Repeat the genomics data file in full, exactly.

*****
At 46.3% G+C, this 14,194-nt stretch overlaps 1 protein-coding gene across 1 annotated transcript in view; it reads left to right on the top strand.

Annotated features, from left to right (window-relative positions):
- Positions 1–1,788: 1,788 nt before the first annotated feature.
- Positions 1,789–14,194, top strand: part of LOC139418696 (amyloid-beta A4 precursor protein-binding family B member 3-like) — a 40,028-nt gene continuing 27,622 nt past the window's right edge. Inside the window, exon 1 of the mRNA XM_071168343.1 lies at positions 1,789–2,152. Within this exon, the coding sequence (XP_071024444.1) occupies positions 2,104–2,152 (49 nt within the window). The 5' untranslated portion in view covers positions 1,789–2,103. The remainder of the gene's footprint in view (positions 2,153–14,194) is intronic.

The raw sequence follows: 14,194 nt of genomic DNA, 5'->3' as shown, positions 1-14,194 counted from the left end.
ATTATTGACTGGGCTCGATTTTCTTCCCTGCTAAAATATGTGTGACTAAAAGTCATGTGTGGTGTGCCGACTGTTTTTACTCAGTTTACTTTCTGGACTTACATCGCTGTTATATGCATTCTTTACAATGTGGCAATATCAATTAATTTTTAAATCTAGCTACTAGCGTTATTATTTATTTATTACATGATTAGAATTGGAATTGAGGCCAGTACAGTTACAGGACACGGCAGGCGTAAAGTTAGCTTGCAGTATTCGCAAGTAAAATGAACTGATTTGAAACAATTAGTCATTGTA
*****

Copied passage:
At 46.3% G+C, this 14,194-nt stretch overlaps 1 protein-coding gene across 1 annotated transcript in view; it reads left to right on the top strand.

Annotated features, from left to right (window-relative positions):
- Positions 1–1,788: 1,788 nt before the first annotated feature.
- Positions 1,789–14,194, top strand: part of LOC139418696 (amyloid-beta A4 precursor protein-binding family B member 3-like) — a 40,028-nt gene continuing 27,622 nt past the window's right edge. Inside the window, exon 1 of the mRNA XM_071168343.1 lies at positions 1,789–2,152. Within this exon, the coding sequence (XP_071024444.1) occupies positions 2,104–2,152 (49 nt within the window). The 5' untranslated portion in view covers positions 1,789–2,103. The remainder of the gene's footprint in view (positions 2,153–14,194) is intronic.

The raw sequence follows: 14,194 nt of genomic DNA, 5'->3' as shown, positions 1-14,194 counted from the left end.
ATTATTGACTGGGCTCGATTTTCTTCCCTGCTAAAATATGTGTGACTAAAAGTCATGTGTGGTGTGCCGACTGTTTTTACTCAGTTTACTTTCTGGACTTACATCGCTGTTATATGCATTCTTTACAATGTGGCAATATCAATTAATTTTTAAATCTAGCTACTAGCGTTATTATTTATTTATTACATGATTAGAATTGGAATTGAGGCCAGTACAGTTACAGGACACGGCAGGCGTAAAGTTAGCTTGCAGTATTCGCAAGTAAAATGAACTGATTTGAAACAATTAGTCATTGTA